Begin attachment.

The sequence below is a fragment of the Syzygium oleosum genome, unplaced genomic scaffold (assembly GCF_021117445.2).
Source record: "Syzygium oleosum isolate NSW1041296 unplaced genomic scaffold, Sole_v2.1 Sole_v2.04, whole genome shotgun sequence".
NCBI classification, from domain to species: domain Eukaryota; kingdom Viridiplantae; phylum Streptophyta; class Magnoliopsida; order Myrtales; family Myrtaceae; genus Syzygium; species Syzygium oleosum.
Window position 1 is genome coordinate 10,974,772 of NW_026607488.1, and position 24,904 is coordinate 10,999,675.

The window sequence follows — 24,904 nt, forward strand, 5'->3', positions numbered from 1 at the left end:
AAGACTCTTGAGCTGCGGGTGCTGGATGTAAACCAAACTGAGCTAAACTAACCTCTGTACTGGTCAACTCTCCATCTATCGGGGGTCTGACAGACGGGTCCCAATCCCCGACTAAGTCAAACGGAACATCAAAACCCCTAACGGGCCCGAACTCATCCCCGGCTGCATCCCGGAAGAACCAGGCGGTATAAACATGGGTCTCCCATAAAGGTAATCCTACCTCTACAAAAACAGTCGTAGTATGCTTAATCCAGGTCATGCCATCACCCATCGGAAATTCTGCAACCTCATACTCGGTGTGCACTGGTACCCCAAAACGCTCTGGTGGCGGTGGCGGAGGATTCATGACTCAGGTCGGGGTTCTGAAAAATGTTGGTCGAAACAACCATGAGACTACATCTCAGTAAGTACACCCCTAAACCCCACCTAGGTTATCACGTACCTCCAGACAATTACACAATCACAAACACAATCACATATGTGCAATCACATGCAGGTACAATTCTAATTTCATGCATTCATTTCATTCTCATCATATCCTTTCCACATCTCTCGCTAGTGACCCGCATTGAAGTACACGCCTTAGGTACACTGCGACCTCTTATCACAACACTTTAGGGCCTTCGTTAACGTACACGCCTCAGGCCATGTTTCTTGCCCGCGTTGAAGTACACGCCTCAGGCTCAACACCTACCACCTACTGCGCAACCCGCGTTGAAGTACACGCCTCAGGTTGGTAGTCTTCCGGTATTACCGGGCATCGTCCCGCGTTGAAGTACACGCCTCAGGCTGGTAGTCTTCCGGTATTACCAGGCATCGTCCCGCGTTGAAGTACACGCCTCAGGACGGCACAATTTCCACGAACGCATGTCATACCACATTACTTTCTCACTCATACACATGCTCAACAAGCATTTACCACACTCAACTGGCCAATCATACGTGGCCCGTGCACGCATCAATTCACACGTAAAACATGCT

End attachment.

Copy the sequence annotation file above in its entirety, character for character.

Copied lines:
The sequence below is a fragment of the Syzygium oleosum genome, unplaced genomic scaffold (assembly GCF_021117445.2).
Source record: "Syzygium oleosum isolate NSW1041296 unplaced genomic scaffold, Sole_v2.1 Sole_v2.04, whole genome shotgun sequence".
NCBI classification, from domain to species: domain Eukaryota; kingdom Viridiplantae; phylum Streptophyta; class Magnoliopsida; order Myrtales; family Myrtaceae; genus Syzygium; species Syzygium oleosum.
Window position 1 is genome coordinate 10,974,772 of NW_026607488.1, and position 24,904 is coordinate 10,999,675.

The window sequence follows — 24,904 nt, forward strand, 5'->3', positions numbered from 1 at the left end:
AAGACTCTTGAGCTGCGGGTGCTGGATGTAAACCAAACTGAGCTAAACTAACCTCTGTACTGGTCAACTCTCCATCTATCGGGGGTCTGACAGACGGGTCCCAATCCCCGACTAAGTCAAACGGAACATCAAAACCCCTAACGGGCCCGAACTCATCCCCGGCTGCATCCCGGAAGAACCAGGCGGTATAAACATGGGTCTCCCATAAAGGTAATCCTACCTCTACAAAAACAGTCGTAGTATGCTTAATCCAGGTCATGCCATCACCCATCGGAAATTCTGCAACCTCATACTCGGTGTGCACTGGTACCCCAAAACGCTCTGGTGGCGGTGGCGGAGGATTCATGACTCAGGTCGGGGTTCTGAAAAATGTTGGTCGAAACAACCATGAGACTACATCTCAGTAAGTACACCCCTAAACCCCACCTAGGTTATCACGTACCTCCAGACAATTACACAATCACAAACACAATCACATATGTGCAATCACATGCAGGTACAATTCTAATTTCATGCATTCATTTCATTCTCATCATATCCTTTCCACATCTCTCGCTAGTGACCCGCATTGAAGTACACGCCTTAGGTACACTGCGACCTCTTATCACAACACTTTAGGGCCTTCGTTAACGTACACGCCTCAGGCCATGTTTCTTGCCCGCGTTGAAGTACACGCCTCAGGCTCAACACCTACCACCTACTGCGCAACCCGCGTTGAAGTACACGCCTCAGGTTGGTAGTCTTCCGGTATTACCGGGCATCGTCCCGCGTTGAAGTACACGCCTCAGGCTGGTAGTCTTCCGGTATTACCAGGCATCGTCCCGCGTTGAAGTACACGCCTCAGGACGGCACAATTTCCACGAACGCATGTCATACCACATTACTTTCTCACTCATACACATGCTCAACAAGCATTTACCACACTCAACTGGCCAATCATACGTGGCCCGTGCACGCATCAATTCACACGTAAAACATGCT